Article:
Bifrost, sometimes appearing as Bilrost, is the rainbow bridge that connects Midgard and Asgard. The red color of the bridge is supposedly from flames that set the water beneath it to boiling. Bifrost is very strong and was constructed with incredible skill, but as good and strong as this bridge is there are two things it can not withstand: the chariot of Thor, god of Thunder; and the assault of the “sons of Muspell” during Ragnarok.
The Best of Skalds
Bragi, one of Odin’s sons, has this honor. It is not surprising since his name comes from the Norse word for poetry. He was sired by Odin while the ruler of the gods was stealing the mead of poetry from the giants. One of the things I find unusual is that Bragi was reported to be the only god that was welcome in all of the worlds. Everyone loves a good story or a sweet song and this god’s ability to share both of these things earned him friends wherever he went.
The Best of Hawks
Hobrok, or Hábrók, is reported to be the best of hawks, but unfortunately we have no other mention of him or her in the myths at all.
The Best of Hounds
Garm is the blood-stained hound that guards the gates to Hel. When Ragnarok comes he will burst his chains and run loose upon the world until he meets up with the god Tyr and the two of them slay each other. It is interesting that they choose a Hel-hound for the best of the category. Instead of going with a faithful companion animal or possibly a guardian type dog, Grimnismal basically chooses a monster for the best of hounds.
The homes of the gods are mentioned, to greater and lesser degrees in the epic poem Grimnismal. I am working from the 1923 translation by Henry Adams Bellows. Most of them consist of two parts: the land in which the home is located (usually something-heim) and the name of the actual hall located in that land. Heim is from Old Norse and translate as “home, world or land” so Nifleheim becomes Mist Home or Mist World.
means roughly “might world” or “place of might”. Here is where Thor lives in Bilskirnir, his immense hall that has 540 rooms.
translates to Yew Dales. Just as in England many years later, the wood of the yew tree was highly prized for use in bows in the ancient Northern lands. It makes sense that Ull (also called Ullr) the god of archery would want his home to be set among a grove of yew trees.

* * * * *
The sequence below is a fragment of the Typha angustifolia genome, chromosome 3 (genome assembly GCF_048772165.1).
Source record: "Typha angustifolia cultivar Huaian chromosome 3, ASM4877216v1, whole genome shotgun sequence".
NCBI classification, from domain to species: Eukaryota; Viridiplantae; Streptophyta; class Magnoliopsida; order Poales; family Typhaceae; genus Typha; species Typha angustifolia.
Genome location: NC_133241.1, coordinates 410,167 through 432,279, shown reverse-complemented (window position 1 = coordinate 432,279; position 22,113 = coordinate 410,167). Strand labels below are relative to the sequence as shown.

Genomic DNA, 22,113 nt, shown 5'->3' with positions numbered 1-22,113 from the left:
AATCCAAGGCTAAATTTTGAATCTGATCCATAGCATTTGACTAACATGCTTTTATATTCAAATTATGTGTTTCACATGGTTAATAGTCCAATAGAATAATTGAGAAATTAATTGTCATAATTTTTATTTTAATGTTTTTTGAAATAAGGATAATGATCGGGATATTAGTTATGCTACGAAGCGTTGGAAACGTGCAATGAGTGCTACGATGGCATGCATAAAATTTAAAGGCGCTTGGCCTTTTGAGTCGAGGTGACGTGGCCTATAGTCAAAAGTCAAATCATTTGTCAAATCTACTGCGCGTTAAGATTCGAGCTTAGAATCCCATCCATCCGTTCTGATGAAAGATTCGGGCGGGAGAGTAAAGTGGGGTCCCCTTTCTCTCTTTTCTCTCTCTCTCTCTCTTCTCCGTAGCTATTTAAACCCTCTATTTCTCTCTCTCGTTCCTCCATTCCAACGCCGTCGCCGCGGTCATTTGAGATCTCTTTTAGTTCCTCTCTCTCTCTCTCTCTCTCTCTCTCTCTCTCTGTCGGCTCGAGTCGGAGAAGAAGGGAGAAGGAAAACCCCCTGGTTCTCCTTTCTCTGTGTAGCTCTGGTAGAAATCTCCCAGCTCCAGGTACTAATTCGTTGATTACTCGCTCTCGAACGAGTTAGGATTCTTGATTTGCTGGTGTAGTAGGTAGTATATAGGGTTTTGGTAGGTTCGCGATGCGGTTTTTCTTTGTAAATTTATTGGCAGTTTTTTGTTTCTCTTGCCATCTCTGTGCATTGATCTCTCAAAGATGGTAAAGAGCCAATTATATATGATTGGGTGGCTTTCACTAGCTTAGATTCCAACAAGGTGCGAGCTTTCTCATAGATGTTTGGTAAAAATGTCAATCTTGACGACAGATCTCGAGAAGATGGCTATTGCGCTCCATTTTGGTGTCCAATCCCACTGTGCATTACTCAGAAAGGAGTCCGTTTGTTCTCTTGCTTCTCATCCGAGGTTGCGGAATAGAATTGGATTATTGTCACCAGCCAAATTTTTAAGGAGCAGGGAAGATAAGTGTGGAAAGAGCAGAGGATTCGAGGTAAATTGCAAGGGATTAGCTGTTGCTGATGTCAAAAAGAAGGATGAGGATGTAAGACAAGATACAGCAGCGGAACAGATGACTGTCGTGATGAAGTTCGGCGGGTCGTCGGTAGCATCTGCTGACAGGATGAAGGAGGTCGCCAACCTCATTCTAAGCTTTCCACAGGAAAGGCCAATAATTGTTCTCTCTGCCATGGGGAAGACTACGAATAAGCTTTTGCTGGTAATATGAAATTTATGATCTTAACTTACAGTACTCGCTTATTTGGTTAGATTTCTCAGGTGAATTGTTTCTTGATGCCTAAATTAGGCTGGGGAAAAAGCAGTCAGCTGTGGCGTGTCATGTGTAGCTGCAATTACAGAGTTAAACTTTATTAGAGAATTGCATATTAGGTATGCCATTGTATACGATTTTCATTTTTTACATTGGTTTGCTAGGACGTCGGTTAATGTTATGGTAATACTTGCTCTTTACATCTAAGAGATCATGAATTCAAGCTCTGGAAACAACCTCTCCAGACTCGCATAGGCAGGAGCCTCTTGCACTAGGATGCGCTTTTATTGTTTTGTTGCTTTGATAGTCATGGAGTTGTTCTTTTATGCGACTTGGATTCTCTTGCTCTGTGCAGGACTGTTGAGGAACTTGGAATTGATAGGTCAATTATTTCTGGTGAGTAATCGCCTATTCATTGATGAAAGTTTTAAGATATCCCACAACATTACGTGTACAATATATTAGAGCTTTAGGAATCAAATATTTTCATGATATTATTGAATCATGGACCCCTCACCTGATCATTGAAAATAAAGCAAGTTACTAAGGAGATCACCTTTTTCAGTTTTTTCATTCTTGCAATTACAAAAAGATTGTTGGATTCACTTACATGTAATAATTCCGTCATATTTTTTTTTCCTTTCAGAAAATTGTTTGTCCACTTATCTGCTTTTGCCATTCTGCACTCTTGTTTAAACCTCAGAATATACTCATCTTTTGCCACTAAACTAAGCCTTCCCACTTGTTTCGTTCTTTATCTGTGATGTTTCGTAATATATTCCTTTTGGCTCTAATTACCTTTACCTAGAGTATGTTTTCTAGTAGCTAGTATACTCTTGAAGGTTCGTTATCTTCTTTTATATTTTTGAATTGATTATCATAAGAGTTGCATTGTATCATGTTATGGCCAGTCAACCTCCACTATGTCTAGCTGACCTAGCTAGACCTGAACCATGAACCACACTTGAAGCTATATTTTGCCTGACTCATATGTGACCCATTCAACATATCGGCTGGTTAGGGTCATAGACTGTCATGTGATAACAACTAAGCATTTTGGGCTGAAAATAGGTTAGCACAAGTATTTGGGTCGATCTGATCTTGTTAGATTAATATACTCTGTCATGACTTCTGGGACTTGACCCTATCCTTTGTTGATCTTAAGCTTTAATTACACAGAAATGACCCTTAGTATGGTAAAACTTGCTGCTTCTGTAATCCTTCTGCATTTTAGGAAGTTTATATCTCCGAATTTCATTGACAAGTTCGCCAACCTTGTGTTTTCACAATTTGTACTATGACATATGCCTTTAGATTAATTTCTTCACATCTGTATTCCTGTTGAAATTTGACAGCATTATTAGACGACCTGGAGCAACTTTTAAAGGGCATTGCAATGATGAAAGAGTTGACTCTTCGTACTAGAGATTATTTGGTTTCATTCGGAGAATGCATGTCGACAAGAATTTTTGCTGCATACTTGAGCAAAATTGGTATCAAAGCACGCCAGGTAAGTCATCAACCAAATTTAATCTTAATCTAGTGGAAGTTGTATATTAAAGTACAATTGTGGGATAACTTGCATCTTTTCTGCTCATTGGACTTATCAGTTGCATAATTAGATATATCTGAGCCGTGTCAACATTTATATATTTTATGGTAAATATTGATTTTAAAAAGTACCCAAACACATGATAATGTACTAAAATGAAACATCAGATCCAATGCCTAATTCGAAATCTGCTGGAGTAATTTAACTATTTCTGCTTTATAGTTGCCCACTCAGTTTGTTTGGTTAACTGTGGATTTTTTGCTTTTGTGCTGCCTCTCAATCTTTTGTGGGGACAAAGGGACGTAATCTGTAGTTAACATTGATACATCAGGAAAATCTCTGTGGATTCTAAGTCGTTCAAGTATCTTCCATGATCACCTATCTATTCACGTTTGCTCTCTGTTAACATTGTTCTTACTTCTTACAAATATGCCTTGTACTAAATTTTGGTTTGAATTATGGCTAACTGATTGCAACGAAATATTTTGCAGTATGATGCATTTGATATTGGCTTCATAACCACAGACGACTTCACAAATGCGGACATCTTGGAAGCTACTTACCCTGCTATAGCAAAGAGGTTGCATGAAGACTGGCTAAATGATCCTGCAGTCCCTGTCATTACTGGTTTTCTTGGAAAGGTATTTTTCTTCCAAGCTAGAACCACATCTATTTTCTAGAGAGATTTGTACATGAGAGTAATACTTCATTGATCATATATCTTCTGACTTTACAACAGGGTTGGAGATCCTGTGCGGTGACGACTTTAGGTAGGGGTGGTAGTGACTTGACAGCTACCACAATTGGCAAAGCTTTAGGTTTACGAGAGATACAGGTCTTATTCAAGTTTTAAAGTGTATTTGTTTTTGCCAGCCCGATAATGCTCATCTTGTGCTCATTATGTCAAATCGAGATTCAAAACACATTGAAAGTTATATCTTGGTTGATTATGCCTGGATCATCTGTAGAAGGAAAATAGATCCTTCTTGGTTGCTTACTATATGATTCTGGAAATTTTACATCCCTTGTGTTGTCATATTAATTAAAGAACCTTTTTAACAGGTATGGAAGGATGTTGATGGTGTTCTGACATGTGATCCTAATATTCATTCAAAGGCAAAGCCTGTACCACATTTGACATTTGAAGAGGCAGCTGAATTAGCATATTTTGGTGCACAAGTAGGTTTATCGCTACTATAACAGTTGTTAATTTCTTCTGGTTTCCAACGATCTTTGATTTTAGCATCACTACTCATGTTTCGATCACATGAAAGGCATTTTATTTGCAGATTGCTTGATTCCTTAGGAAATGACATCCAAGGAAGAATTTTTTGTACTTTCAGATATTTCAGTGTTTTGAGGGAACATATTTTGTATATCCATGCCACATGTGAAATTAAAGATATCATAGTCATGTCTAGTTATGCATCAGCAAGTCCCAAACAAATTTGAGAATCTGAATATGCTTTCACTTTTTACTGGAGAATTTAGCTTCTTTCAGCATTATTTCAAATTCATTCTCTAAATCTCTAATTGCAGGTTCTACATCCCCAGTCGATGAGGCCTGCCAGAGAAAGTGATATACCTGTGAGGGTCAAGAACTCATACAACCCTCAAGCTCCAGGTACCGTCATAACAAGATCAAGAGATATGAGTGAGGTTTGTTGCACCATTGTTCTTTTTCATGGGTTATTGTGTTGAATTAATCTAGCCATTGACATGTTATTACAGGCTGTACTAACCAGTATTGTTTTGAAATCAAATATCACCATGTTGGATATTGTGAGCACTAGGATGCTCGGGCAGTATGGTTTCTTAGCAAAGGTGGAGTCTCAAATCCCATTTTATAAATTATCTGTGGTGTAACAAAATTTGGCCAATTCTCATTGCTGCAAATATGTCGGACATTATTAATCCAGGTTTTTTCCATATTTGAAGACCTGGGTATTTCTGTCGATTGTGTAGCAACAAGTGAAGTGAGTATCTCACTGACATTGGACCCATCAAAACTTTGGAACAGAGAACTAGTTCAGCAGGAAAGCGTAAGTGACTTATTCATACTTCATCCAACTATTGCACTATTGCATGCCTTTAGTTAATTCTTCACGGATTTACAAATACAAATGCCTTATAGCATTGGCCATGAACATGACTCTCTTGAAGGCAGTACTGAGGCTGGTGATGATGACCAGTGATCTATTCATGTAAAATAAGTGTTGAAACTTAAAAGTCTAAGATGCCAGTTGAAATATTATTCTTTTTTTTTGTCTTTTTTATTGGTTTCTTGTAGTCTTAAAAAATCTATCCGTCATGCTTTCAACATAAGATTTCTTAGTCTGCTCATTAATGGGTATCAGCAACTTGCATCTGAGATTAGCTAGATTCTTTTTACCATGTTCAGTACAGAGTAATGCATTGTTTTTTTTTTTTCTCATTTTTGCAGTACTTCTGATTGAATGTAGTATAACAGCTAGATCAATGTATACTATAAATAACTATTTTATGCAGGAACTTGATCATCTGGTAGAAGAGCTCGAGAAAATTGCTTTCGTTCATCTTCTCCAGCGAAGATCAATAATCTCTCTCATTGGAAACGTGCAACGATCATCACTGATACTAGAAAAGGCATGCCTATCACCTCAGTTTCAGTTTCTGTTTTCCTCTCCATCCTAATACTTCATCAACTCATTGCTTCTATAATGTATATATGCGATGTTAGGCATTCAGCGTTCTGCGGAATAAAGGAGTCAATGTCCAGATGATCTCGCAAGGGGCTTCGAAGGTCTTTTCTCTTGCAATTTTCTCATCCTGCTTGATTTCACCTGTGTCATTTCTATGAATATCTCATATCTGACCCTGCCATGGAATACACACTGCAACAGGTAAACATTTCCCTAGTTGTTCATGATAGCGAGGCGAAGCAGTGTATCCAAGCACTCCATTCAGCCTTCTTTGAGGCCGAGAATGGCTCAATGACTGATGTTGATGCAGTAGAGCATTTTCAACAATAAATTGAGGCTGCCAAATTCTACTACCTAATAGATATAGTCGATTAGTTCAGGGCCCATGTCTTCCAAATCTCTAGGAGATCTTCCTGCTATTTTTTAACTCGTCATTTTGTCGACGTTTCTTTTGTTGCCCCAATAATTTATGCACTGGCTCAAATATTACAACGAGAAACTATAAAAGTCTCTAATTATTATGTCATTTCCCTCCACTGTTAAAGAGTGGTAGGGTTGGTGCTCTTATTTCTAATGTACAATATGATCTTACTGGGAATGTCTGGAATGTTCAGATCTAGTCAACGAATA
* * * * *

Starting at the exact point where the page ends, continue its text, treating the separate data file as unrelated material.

the home of the Elves is also the home of the god Freyr. It was given to him by the other gods as a tooth-gift – a present received when a child cuts its first tooth.
means shelf of the slain and this home of Odin has a roof thatched with silver. Bellows believes that this is another name for Valhalla but I am not too sure about that.
translates to “sinking stream” and we are told how cool waves flow there. Odin is supposed to go there everyday to drink wine out of golden cups with the goddess Saga. Unfortunately this is one of the only mentions of Saga so we don’t know much about her..
is the “land of joy” and another one of Odin’s homes. This is the realm where Valhalla is located, the hall where the valkyries bring Odin’s share of the bravest warriors who have died in battle. This is the one place Grminismal tells us the most about. That fits since the main character of the poem is Odin himself. He tells us the hall is easy to recognize because its rafters are spears and its roof uses shields for shingles. The benches within the hall are covered with breastplates (a sign of wealth.) Finally we are told a wolf guards the western door while an eagle hovers above it.
is the land of clamor and the mountain home of the giant Thjazi. After his death his daughter Skadi married one of the gods and lived there.
breaks the pattern of homes we have been learning about since it does not end in heim. It seems to me as if we are to assume that the hall is in Asgard but that is conjecture on my part. Breithablik is the home of Baldr. Since Baldr has the reputation of being the fairest of the gods the land he makes his home is reported to be free from everything unclean.
The name can be translated as heaven’s cliffs and it is located by the edge of Bifrost, the rainbow bridge. This is because it is the home of Heimdall, guardian of the bridge.
belongs to Freyja. The “field of the folk” holds the hall Sessrimner. Bellows casts some doubt on the idea that Freyja receives the slain warriors that do not go to Odin. I haven’t read anything about this doubt anywhere else. Other sources seem pretty clear that Freyja gets half of the Einherjar warriors.
is another hall that is roofed with silver although this one also happens to have pillars made out of gold. The name means shining and the hall is the fomeof Forsetti, the Norse god of justice/judgement.
can be translated to mean Ship’s Haven and it is the home of Njorth (Njord). He governs the winds and is the one responsible for calming the seas and allowing smooth passage of ships.